Dry Eye symptoms are often side effects of numerous medical conditions including Diabetes, Sjogrens, Lupus, Thyroid Disorders, as well as Rheumatoid Arthritis amongst countless others. The list of medications with dry eye as a side effect is simply too long to list, most notable are antihistamines, anti-anxiety, antidepressants, pain relievers, arthritis, hormones, and diuretics. In addition, LASIK can occasionally cause dry eye symptoms as the patient ages.
Aqueous Deficient Dry Eye:
Patients that suffer from Aqueous Deficient Dry Eye simply do not produce enough water in their tears. If there is not enough liquid in the tear film, the tears become too concentrated (like too strong of a drink), which irritates the ocular surface and causes even more ocular inflammation resulting in a worsening of the dry eye condition. This is often caused by systemic diseases, most notably autoimmune diseases, as well as many of the medications listed earlier.
Evaporative Dry Eye Disease:
Patients that suffer from Evaporative Dry Eye Disease do not have enough oil on the surface of their tear film. This results in a very unstable tear film which causes the tears to evaporate quickly, resulting in exposure of the ocular surface. The underlying cause of this type of dry eye has been found to be Meibomian Gland Dysfunction (MGD), it is estimated that MGD affects up to 85% of dry eye sufferers.
Outermost Layer (makes contact with the air):
This is formally known as the “Oil/Lipid Layer”. It’s main role is to seal the tear film and greatly reduce the evaporation of our own natural tears.
This middle layer is known as the “Water/Aqueous Layer.” It’s composed primarily of water. Its job is to lubricate the eye as well as to wash away foreign particles and to prevent infection.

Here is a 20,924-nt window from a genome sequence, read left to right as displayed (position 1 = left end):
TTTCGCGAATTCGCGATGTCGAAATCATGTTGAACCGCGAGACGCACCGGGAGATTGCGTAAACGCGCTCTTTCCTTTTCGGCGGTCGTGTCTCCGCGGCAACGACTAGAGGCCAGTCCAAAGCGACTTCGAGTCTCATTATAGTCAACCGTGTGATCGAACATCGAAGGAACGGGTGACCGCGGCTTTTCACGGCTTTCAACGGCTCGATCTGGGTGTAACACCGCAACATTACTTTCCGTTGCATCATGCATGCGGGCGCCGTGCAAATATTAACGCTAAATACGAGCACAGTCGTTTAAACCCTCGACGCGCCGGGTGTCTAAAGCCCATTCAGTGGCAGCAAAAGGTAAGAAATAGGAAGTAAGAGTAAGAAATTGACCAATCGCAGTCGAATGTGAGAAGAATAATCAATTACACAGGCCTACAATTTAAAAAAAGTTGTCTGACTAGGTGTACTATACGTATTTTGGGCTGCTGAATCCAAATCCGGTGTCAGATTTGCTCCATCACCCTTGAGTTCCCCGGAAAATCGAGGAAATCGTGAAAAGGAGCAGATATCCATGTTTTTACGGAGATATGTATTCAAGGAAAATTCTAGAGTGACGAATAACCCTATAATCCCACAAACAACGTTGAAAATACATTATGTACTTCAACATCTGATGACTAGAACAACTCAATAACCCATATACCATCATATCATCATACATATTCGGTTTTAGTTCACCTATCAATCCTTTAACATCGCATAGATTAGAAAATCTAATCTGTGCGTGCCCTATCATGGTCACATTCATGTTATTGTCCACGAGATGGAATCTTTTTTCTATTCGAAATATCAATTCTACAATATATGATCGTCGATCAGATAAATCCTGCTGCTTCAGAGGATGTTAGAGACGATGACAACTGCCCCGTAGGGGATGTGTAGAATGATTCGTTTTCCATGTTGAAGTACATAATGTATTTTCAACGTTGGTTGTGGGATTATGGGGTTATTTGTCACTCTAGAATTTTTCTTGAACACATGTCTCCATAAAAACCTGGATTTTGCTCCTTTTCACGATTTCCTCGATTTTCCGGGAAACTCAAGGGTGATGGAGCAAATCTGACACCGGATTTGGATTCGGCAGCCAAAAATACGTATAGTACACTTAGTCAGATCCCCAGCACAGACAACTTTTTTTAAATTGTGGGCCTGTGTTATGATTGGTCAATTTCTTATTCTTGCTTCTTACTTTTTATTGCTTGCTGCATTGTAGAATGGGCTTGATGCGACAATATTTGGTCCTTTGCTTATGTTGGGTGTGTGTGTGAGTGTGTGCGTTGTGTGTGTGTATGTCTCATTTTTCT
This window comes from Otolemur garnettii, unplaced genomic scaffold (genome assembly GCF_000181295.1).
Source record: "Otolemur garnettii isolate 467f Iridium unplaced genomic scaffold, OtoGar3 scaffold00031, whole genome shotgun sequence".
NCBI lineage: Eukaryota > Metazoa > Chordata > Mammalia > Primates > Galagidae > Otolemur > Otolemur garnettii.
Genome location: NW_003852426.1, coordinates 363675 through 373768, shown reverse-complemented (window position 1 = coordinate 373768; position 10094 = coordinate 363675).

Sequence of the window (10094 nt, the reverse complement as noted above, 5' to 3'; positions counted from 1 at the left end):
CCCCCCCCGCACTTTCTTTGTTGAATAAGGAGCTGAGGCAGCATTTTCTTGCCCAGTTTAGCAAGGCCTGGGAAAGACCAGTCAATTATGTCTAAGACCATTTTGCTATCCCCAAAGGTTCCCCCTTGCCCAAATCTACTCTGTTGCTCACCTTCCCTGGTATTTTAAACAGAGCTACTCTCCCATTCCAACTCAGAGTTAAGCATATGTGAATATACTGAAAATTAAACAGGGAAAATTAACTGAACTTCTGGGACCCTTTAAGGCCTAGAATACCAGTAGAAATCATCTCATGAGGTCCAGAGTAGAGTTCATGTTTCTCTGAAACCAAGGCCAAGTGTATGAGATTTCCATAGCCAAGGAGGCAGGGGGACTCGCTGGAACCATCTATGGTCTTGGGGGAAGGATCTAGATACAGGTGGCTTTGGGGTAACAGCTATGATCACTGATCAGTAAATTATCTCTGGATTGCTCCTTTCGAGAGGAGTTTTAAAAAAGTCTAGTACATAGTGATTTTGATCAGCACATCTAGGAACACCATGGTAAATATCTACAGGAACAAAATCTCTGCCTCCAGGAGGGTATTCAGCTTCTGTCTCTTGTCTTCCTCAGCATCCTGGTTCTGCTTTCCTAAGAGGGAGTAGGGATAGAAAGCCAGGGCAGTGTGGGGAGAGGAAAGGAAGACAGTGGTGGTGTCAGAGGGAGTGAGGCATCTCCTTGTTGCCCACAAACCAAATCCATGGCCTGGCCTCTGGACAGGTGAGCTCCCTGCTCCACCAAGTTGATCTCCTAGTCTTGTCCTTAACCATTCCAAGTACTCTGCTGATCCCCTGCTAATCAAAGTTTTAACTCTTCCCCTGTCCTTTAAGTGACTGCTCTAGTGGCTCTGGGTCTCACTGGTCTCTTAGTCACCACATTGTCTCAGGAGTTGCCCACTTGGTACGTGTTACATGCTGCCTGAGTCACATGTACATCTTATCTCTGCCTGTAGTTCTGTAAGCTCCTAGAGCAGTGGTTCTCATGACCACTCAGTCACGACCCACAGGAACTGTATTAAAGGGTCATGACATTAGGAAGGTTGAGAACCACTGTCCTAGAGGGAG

Innermost Layer (makes contact with the eye’s surface): The layer closest to the ocular surface is known as the “Mucin Layer.” This allows the watery layer to spread evenly over the surface of the eye while maintaining a moist and lubricated ocular surface. Basically this allows the tears to stick to the surface of the eye.
Did you know that your body produces TWO types of tears and that a watery eye is actually a sign of a dry eye?
This type of tear is the type that sits upon your ocular surface at all times. These are continuously formed to lubricate the eye and contain natural antibiotics to help fight infections and to heal the eye. Think of this type of tear production like a kitchen sink. Your body should modify the amount of baseline tears depending on your environment. However in many individuals (especially those who spend numerous hours each day on cell phones and/or computers as well as post-menopausal women) the baseline tear flow is reduced which causes an irritation of the ocular surface resulting in excessive reflex tearing (watery eyes).
These tears are produced only in response to irritation, injury, or emotion. They work to protect and rinse the ocular surface. When the baseline tear film is reduced and the eye is placed in a challenging situation, the reflex tear kicks in and causes an excessive production resulting in tears running down the face. We liken the Reflex tear to a firehose which causes the eyes to become “watery.”
The treatment of Dry Eye Disease is incredibly varied with many new options being released each year. The Williamson Eye Center provides itself on offering the absolute latest treatments available anywhere, with many such treatments offered nowhere else in Louisiana.